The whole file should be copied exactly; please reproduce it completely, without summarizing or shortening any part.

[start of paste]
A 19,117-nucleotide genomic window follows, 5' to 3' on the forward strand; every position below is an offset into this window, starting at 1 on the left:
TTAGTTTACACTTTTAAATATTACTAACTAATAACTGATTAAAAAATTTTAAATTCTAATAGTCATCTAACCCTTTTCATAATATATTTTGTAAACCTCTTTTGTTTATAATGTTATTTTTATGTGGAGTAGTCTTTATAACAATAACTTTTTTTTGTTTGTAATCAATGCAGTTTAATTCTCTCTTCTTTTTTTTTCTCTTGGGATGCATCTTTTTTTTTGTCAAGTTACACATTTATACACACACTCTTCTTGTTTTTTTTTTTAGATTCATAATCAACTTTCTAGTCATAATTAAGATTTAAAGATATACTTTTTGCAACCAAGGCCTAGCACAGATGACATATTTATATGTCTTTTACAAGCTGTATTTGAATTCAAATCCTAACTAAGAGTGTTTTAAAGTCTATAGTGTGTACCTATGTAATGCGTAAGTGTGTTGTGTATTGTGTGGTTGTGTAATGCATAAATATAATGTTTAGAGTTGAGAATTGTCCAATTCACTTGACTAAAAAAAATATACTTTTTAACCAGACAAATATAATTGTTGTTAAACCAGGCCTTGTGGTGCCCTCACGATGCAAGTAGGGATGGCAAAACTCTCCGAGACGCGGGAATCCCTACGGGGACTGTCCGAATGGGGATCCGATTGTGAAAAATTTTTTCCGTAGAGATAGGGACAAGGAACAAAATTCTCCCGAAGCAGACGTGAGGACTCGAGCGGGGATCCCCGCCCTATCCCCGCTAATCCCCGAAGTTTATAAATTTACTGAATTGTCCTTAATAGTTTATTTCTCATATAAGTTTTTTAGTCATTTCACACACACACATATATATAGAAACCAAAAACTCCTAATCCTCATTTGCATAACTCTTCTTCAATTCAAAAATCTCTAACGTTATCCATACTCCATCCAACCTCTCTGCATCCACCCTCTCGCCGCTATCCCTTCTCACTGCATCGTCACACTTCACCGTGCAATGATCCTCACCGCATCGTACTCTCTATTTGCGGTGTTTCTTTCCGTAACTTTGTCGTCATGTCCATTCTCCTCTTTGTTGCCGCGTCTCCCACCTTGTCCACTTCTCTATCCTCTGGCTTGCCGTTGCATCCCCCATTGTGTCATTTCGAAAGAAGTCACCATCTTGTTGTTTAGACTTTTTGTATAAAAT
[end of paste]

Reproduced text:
A 19,117-nucleotide genomic window follows, 5' to 3' on the forward strand; every position below is an offset into this window, starting at 1 on the left:
TTAGTTTACACTTTTAAATATTACTAACTAATAACTGATTAAAAAATTTTAAATTCTAATAGTCATCTAACCCTTTTCATAATATATTTTGTAAACCTCTTTTGTTTATAATGTTATTTTTATGTGGAGTAGTCTTTATAACAATAACTTTTTTTTGTTTGTAATCAATGCAGTTTAATTCTCTCTTCTTTTTTTTTCTCTTGGGATGCATCTTTTTTTTTGTCAAGTTACACATTTATACACACACTCTTCTTGTTTTTTTTTTTAGATTCATAATCAACTTTCTAGTCATAATTAAGATTTAAAGATATACTTTTTGCAACCAAGGCCTAGCACAGATGACATATTTATATGTCTTTTACAAGCTGTATTTGAATTCAAATCCTAACTAAGAGTGTTTTAAAGTCTATAGTGTGTACCTATGTAATGCGTAAGTGTGTTGTGTATTGTGTGGTTGTGTAATGCATAAATATAATGTTTAGAGTTGAGAATTGTCCAATTCACTTGACTAAAAAAAATATACTTTTTAACCAGACAAATATAATTGTTGTTAAACCAGGCCTTGTGGTGCCCTCACGATGCAAGTAGGGATGGCAAAACTCTCCGAGACGCGGGAATCCCTACGGGGACTGTCCGAATGGGGATCCGATTGTGAAAAATTTTTTCCGTAGAGATAGGGACAAGGAACAAAATTCTCCCGAAGCAGACGTGAGGACTCGAGCGGGGATCCCCGCCCTATCCCCGCTAATCCCCGAAGTTTATAAATTTACTGAATTGTCCTTAATAGTTTATTTCTCATATAAGTTTTTTAGTCATTTCACACACACACATATATATAGAAACCAAAAACTCCTAATCCTCATTTGCATAACTCTTCTTCAATTCAAAAATCTCTAACGTTATCCATACTCCATCCAACCTCTCTGCATCCACCCTCTCGCCGCTATCCCTTCTCACTGCATCGTCACACTTCACCGTGCAATGATCCTCACCGCATCGTACTCTCTATTTGCGGTGTTTCTTTCCGTAACTTTGTCGTCATGTCCATTCTCCTCTTTGTTGCCGCGTCTCCCACCTTGTCCACTTCTCTATCCTCTGGCTTGCCGTTGCATCCCCCATTGTGTCATTTCGAAAGAAGTCACCATCTTGTTGTTTAGACTTTTTGTATAAAAT